Ras El Hanout

Ras El Hanout

Slow-cooked, buttery lamb literally melts off the bone, thanks
to hours of tenderising in a tagine steaming with aromatic ras
el hanout, Morocco’s trademark mix of numerous spices.

The Arabic term ‘ras el hanout’ translates as ‘head of the shop’, an assurance that it’s the best your attar (spice master) in the souk has to offer. While the ingredients and quantities vary (often carefully guarded secrets), the complex blend can feature up to 50 different spices. There are also rumours that it dates back to biblical times, ‘ras’, being the title for an Ethiopian king. Intriguingly, there
are tales of attars customising it with hashish for special clients!

You’ll need
3 tbs olive oil
2 onions, peeled and thinly
1 tbs finely chopped fresh
1kg (2lb) boneless lamb
shoulder, cut in chunks
2 tsp ras el hanout (see below
for recipe)
2 cinnamon sticks
11/5 cups (300mL) water
800g (1lb 10oz) diced
3 bay leaves
Salt and pepper to taste
175g (6oz) dried apricots
Seeds from 1 pomegranate,
to serve
Handful of chopped fresh
coriander (cilantro) leaves,
to serve

Ras El Hanout
½ tsp roasted cardamom
½ tsp roasted fennel seeds
1 tbs roasted coriander seeds
1 tbs roasted cumin seeds
1 tsp cinnamon
1 tsp turmeric
1 tsp cayenne
2 tsp sweet paprika
1 tsp salt
½ tsp sugar
½ tsp allspice
2 whole cloves
¼ tsp ground nutmeg

Cooking Method
1 Heat the oil in a large, deep casserole dish (or tagine!). Add the onions and saute until soft. Stir in the ginger, add the lamb in portions and fry until lightly coloured. Return all the meat to the pan.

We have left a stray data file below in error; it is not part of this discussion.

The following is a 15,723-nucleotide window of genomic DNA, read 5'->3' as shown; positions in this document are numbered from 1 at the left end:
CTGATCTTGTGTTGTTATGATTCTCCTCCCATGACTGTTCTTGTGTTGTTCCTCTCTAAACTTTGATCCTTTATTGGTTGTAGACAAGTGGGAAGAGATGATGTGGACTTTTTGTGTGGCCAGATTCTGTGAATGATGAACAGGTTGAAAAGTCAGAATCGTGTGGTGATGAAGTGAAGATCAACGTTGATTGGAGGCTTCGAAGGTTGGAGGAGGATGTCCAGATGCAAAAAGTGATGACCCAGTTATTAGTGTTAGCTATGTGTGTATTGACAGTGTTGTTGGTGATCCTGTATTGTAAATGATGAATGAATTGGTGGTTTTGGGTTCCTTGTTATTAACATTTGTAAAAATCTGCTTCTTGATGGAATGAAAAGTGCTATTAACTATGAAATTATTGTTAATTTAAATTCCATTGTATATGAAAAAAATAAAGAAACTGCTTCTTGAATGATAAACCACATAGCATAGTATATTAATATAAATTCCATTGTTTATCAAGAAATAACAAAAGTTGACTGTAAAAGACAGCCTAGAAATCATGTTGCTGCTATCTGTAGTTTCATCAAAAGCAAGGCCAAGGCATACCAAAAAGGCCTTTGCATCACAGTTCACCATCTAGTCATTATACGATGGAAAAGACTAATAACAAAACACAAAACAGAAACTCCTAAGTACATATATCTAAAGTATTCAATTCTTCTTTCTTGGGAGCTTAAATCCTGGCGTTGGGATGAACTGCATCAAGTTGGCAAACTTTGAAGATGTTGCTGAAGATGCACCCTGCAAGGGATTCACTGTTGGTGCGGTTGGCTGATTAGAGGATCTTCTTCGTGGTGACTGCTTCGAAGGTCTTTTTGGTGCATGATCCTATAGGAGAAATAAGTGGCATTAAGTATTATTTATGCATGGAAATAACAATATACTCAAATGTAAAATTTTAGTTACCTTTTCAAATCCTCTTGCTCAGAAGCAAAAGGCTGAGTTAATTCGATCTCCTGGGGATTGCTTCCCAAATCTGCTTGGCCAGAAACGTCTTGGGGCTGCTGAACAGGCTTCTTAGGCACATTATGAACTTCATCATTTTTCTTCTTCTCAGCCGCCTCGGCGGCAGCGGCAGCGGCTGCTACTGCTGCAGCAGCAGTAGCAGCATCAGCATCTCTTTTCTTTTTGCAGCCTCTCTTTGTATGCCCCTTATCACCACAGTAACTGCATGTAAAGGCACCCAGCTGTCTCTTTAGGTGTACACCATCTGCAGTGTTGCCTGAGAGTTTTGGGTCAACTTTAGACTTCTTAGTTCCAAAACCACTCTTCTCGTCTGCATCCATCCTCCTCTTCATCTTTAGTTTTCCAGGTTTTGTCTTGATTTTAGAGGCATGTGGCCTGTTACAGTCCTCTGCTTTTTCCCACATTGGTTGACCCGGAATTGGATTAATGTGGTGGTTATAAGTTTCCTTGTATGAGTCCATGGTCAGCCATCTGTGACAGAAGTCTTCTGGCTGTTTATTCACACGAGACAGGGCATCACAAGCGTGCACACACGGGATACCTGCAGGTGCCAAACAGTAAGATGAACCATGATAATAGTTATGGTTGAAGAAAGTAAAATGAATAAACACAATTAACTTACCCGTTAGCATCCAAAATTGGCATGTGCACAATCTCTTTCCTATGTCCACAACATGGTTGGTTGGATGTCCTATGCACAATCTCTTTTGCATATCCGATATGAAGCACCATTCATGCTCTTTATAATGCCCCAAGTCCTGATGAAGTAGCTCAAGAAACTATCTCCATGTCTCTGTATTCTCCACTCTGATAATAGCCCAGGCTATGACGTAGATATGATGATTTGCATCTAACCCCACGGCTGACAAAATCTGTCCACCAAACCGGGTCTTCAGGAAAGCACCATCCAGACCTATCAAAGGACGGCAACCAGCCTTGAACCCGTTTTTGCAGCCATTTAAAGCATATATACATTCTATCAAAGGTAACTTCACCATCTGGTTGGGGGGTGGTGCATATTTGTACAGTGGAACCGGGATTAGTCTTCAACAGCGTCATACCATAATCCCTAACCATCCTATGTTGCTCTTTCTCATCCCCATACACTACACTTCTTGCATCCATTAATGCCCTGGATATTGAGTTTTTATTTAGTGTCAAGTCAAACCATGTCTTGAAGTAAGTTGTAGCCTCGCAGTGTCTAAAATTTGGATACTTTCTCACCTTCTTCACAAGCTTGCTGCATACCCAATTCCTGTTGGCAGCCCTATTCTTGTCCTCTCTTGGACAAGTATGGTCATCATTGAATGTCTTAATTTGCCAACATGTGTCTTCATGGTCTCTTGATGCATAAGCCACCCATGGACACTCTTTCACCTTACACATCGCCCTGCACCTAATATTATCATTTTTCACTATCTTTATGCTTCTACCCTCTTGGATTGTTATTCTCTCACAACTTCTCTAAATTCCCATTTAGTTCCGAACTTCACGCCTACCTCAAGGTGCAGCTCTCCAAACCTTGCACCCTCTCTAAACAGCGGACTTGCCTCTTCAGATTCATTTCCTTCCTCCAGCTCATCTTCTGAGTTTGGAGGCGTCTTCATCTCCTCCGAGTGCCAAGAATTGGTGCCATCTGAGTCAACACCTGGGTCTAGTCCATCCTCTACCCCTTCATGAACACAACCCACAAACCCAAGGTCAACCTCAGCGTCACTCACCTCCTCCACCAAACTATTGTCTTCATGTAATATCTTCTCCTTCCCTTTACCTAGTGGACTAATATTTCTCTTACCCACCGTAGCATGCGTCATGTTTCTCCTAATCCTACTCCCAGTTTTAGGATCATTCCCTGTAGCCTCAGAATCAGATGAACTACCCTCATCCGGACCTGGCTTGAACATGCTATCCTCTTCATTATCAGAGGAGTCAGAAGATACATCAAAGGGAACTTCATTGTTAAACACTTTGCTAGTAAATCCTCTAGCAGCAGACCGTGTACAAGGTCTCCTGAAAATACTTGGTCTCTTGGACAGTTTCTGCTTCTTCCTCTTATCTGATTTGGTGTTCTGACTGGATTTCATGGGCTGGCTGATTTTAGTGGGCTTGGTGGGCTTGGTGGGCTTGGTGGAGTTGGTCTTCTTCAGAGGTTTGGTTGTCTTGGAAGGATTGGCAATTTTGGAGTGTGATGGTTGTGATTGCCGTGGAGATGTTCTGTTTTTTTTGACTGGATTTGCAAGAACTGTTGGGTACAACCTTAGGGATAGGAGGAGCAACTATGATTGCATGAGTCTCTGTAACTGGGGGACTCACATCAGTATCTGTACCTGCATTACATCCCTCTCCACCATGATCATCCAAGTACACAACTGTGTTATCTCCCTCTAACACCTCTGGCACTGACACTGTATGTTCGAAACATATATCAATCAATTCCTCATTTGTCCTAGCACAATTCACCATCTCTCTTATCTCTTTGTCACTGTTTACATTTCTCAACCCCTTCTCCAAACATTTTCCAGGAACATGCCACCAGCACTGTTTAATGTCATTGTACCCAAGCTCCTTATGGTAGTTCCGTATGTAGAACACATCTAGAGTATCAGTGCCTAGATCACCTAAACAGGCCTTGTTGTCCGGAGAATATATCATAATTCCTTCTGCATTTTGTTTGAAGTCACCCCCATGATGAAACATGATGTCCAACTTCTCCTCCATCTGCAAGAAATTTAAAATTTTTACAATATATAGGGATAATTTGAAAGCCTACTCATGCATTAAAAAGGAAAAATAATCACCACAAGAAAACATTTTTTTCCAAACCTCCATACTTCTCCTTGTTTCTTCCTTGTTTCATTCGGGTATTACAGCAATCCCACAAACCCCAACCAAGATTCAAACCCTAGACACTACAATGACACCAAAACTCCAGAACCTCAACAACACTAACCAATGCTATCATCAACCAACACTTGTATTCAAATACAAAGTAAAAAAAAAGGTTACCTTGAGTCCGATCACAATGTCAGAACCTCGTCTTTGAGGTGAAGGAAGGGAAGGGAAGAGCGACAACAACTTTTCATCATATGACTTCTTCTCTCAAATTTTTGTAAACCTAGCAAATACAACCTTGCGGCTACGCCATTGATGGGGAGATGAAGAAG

2 Blend/crush the ras el hanout ingredients in a mortar and pestle of spice grinder, then add 2 tsp to the lamb. Store the remainder in an airtight jar.
3 Stir in cinnamon sticks and cook for 1 minute. Add the tomatoes and water and bring to a boil, stirring occasionally. Add the bay leaves and salt and pepper to taste, then cover and simmer for about 1½ hours, until the meat is tender.
4 Stir in the apricots and heat for 5 minutes.
5 Serve sprinkled with coriander leaves and pomegranate seeds.

Tasting notes
Imagine wandering the labyrinths of Marrakesh with every sense on red alert: the cacophony of buzzy bartering, blaring Arabic music, vibrant kaftan colours, dodging donkeys and snake charmers. The heady aroma of molten lamb penetrates the incense-laden undertow and you veer in the direction of a quiet rooftop for your first taste of authentic tagine. As the terracotta lid is lifted by your host, revel in the steamy, aromatic anticipation. The first nugget of lamb falls apart on your tongue, unctuous with ras el hanout’s layers of sweet, spicy, warmth, depth. Take a sip of mint tea or perhaps fresh pomegranate juice, tear off some khobz (bread) and dive in again. And again.

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